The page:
Another fun "writing" project we're working on is creating a book that has no words. In small groups, I introduced the kids to the book The Snowman, which is a book written entirely with pictures. After the kids "read" the book, we watched the movie. Now, they are working on "writing" their own Christmas stories without any words. We've discussed character traits, problem and solution, and sequencing with this project. They've also had to think about the details they need to add to their pictures, just like writers add details to written stories. Now, this is a tough project. At first the kids think it's going to be easy, but when they realize how much work goes in to drawing pictures that tell a story, it gets tough. But, my kids have really enjoyed taking on the challenge, and I'm seeing some great stories unfold. One student is "writing" about a boy whose parents are killed in a car wreck, and he honors his parents by becoming a person that helps other kids who don't have parents and makes Christmas good for those children. Another student is writing about Santa getting stuck in a chimney and a boy that helps save Christmas while Santa is stuck. Another student is writing about a child that sneaks in to Santa's sack while Santa is at his house, and then gets to take the trip around the world to deliver presents with Santa. Great stuff, I tell ya!
Another AMAZING thing that happened this week was our end of semester Star Math test. Now, usually you won't hear me using the words "awesome" and "Star test" in the same sentence. I'll admit that I'm not always the biggest fans of the Star tests. But, this week, I totally am. My kiddos take this test at the beginning of the year, during the middle of the semester, and again at the end of the semester. What I usually dislike about the end of semester test is the fact that it's right after Thanksgiving break and right before Christmas. The kids are usually super hyper and not very focused on taking a test. During the past couple of years, the "norm" has always been that I've seen some awesome growth on the middle test, but the end of semester test a lot of my kids go down because they're just not as focused as I'd like them to be. Well, this week I can forget all about that! As a class, my kids made a whole year's worth of growth since their first test of the year!! That is OUTSTANDING! It's quite common to see 6-7 months worth of growth, but a whole year is just kinda unheard of.. but my kids did it. I have some kids that have gone up over two grade levels since the beginning of the year, and I'm just floored at the progress they've made. I treated all the kids yesterday with some donuts, cupcakes, and fruit punch to celebrate their achievement and I could tell that it meant a lot to them that I rewarded them for their hard work. One thing I don't believe in is bribery, but I'm all about giving credit where it's due. My kids were never given any incentive for improving on the test except for the fact that I believed in them and I wanted them to show how much they've grown, but when I saw the results I just had to do something for them to show how proud I was of them.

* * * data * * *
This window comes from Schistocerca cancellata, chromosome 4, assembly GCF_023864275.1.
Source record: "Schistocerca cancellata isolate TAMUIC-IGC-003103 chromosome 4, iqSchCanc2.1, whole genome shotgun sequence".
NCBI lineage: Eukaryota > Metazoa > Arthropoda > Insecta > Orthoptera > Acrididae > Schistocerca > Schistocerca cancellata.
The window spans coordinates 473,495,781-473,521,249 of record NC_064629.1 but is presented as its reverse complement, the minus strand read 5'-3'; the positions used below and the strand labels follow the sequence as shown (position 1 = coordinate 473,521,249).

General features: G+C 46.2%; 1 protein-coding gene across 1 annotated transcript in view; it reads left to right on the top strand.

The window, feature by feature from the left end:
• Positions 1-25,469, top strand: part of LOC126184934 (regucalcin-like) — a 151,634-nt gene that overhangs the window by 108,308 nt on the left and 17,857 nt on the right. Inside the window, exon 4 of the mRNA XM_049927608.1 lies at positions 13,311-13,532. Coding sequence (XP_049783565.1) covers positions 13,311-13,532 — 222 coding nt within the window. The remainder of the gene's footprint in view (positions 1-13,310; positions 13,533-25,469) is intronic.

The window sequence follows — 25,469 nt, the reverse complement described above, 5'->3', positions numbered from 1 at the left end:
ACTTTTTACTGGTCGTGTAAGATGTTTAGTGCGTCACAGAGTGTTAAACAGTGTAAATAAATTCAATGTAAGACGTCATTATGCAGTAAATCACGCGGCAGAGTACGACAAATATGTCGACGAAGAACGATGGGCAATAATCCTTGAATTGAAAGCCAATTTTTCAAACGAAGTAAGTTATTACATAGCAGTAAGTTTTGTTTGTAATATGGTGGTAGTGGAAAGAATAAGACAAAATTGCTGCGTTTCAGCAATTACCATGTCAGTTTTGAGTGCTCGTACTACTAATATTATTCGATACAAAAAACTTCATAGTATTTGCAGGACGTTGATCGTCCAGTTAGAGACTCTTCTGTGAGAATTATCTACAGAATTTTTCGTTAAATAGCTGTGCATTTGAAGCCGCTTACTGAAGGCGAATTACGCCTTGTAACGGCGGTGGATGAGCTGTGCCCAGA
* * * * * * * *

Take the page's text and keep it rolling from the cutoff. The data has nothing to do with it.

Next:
And finally, another amazing victory we had this week was winning the Shop with a Cop Penny War that took place this week. My kids managed to raise over $75 in a week for kids to shop with a cop. That is freakin' unbelievable. Now, I will say that the game of dodgeball with the swat team that was offered as the prize had a little to do with it, and the free donuts and extra recess that also came with the win had a lot to do with it... but I am so proud of my kids working together and doing this act of generosity for others. Especially when a big majority of my class might qualify for that program themselves.
All in all it has been one of the best weeks of my entire teaching career, and I couldn't be more happy about my job, my kiddos, and the feelings I have about them both. THIS is what I signed up for the moment I decided to step in to my first college class to become a teacher. THIS is the kind of impact I have dreamed on having with my kiddos. And I'm finally seeing the efforts I put in mean something and come out with some great rewards.
Now I must go get ready for a day of wrestling.
Have a fantastic Saturday!!